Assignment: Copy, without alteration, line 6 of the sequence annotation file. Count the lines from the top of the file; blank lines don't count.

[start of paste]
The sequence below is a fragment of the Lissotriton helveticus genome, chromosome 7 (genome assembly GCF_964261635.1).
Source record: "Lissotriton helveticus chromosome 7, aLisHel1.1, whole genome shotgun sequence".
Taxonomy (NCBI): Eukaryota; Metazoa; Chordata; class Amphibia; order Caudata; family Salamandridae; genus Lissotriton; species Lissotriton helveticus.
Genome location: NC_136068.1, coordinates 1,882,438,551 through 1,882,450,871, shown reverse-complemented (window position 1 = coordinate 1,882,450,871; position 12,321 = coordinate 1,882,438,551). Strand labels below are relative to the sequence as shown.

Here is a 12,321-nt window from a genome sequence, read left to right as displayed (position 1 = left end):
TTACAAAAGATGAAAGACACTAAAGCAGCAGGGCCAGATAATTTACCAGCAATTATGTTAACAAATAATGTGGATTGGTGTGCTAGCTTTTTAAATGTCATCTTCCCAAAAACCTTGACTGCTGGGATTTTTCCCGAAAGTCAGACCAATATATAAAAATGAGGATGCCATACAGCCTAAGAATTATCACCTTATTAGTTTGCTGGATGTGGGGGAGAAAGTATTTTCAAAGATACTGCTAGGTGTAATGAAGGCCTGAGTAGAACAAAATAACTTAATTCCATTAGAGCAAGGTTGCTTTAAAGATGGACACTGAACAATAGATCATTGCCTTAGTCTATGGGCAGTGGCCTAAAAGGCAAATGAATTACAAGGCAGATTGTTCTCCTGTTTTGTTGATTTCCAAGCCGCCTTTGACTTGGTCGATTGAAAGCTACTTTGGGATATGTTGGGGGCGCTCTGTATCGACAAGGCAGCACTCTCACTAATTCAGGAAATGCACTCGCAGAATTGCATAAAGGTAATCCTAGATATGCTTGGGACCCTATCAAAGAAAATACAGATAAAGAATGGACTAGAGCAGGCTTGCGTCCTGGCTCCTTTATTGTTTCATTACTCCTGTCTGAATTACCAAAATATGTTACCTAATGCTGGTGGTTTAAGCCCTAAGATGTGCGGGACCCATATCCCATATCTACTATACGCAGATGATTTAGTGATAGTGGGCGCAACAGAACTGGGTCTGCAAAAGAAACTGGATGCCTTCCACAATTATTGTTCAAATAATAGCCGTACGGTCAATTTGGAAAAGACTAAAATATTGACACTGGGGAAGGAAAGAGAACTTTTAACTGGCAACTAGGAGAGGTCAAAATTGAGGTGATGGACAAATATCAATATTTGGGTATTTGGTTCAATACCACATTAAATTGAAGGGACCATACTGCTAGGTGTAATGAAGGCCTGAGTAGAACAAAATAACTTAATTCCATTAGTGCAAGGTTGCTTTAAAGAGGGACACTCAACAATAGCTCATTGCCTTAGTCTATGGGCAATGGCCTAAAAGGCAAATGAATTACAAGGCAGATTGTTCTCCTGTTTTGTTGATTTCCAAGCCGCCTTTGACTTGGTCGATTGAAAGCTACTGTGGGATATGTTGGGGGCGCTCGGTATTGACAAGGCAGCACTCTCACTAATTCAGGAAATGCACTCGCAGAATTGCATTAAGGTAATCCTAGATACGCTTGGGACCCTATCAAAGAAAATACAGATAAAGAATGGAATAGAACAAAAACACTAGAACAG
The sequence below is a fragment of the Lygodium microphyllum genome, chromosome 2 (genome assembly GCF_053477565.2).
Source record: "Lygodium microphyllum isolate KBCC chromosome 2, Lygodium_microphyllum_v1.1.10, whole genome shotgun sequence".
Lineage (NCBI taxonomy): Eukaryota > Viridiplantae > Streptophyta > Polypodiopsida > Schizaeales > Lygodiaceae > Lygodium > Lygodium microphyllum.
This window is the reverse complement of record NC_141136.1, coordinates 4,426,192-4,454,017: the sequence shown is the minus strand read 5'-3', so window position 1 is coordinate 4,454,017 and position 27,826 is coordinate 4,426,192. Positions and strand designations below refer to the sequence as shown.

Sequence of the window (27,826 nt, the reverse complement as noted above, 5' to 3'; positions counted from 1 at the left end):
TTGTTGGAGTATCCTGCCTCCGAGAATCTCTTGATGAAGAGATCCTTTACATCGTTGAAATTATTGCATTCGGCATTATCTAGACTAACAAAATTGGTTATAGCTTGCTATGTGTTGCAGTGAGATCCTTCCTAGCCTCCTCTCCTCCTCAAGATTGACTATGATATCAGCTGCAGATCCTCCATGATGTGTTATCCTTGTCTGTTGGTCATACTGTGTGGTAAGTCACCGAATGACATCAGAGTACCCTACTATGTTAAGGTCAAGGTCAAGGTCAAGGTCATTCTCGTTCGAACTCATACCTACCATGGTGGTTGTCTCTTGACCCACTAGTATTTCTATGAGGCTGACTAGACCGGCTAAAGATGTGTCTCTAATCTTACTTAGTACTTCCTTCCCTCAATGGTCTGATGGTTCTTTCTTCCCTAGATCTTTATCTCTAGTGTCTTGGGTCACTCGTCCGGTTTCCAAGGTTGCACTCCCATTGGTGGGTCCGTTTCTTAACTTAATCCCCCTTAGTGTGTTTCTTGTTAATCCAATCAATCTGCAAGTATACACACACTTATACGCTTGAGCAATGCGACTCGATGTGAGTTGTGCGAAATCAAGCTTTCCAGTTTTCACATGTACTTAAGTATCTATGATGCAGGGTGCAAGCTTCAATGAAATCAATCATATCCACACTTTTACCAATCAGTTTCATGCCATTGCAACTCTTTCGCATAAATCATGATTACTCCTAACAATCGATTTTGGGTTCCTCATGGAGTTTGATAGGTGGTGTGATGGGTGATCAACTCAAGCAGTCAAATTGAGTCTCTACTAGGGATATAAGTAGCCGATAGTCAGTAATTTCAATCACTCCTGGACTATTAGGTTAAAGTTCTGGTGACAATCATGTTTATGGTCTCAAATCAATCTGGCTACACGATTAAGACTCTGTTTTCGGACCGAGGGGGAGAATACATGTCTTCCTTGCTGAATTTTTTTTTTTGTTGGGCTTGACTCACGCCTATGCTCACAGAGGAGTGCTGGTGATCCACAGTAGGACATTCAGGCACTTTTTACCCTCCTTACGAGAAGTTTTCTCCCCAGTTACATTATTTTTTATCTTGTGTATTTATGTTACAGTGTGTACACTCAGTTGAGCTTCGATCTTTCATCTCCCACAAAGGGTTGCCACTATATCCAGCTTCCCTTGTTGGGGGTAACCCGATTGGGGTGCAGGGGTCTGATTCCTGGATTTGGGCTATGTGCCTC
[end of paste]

TTACAAAAGATGAAAGACACTAAAGCAGCAGGGCCAGATAATTTACCAGCAATTATGTTAACAAATAATGTGGATTGGTGTGCTAGCTTTTTAAATGTCATCTTCCCAAAAACCTTGACTGCTGGGATTTTTCCCGAAAGTCAGACCAATATATAAAAATGAGGATGCCATACAGCCTAAGAATTATCACCTTATTAGTTTGCTGGATGTGGGGGAGAAAGTATTTTCAAAGATACTGCTAGGTGTAATGAAGGCCTGAGTAGAACAAAATAACTTAATTCCATTAGAGCAAGGTTGCTTTAAAGATGGACACTGAACAATAGATCATTGCCTTAGTCTATGGGCAGTGGCCTAAAAGGCAAATGAATTACAAGGCAGATTGTTCTCCTGTTTTGTTGATTTCCAAGCCGCCTTTGACTTGGTCGATTGAAAGCTACTTTGGGATATGTTGGGGGCGCTCTGTATCGACAAGGCAGCACTCTCACTAATTCAGGAAATGCACTCGCAGAATTGCATAAAGGTAATCCTAGATATGCTTGGGACCCTATCAAAGAAAATACAGATAAAGAATGGACTAGAGCAGGCTTGCGTCCTGGCTCCTTTATTGTTTCATTACTCCTGTCTGAATTACCAAAATATGTTACCTAATGCTGGTGGTTTAAGCCCTAAGATGTGCGGGACCCATATCCCATATCTACTATACGCAGATGATTTAGTGATAGTGGGCGCAACAGAACTGGGTCTGCAAAAGAAACTGGATGCCTTCCACAATTATTGTTCAAATAATAGCCGTACGGTCAATTTGGAAAAGACTAAAATATTGACACTGGGGAAGGAAAGAGAACTTTTAACTGGCAACTAGGAGAGGTCAAAATTGAGGTGATGGACAAATATCAATATTTGGGTATTTGGTTCAATACCACATTAAATTGAAGGGACCATACTGCTAGGTGTAATGAAGGCCTGAGTAGAACAAAATAACTTAATTCCATTAGTGCAAGGTTGCTTTAAAGAGGGACACTCAACAATAGCTCATTGCCTTAGTCTATGGGCAATGGCCTAAAAGGCAAATGAATTACAAGGCAGATTGTTCTCCTGTTTTGTTGATTTCCAAGCCGCCTTTGACTTGGTCGATTGAAAGCTACTGTGGGATATGTTGGGGGCGCTCGGTATTGACAAGGCAGCACTCTCACTAATTCAGGAAATGCACTCGCAGAATTGCATTAAGGTAATCCTAGATACGCTTGGGACCCTATCAAAGAAAATACAGATAAAGAATGGAATAGAACAAAAACACTAGAACAG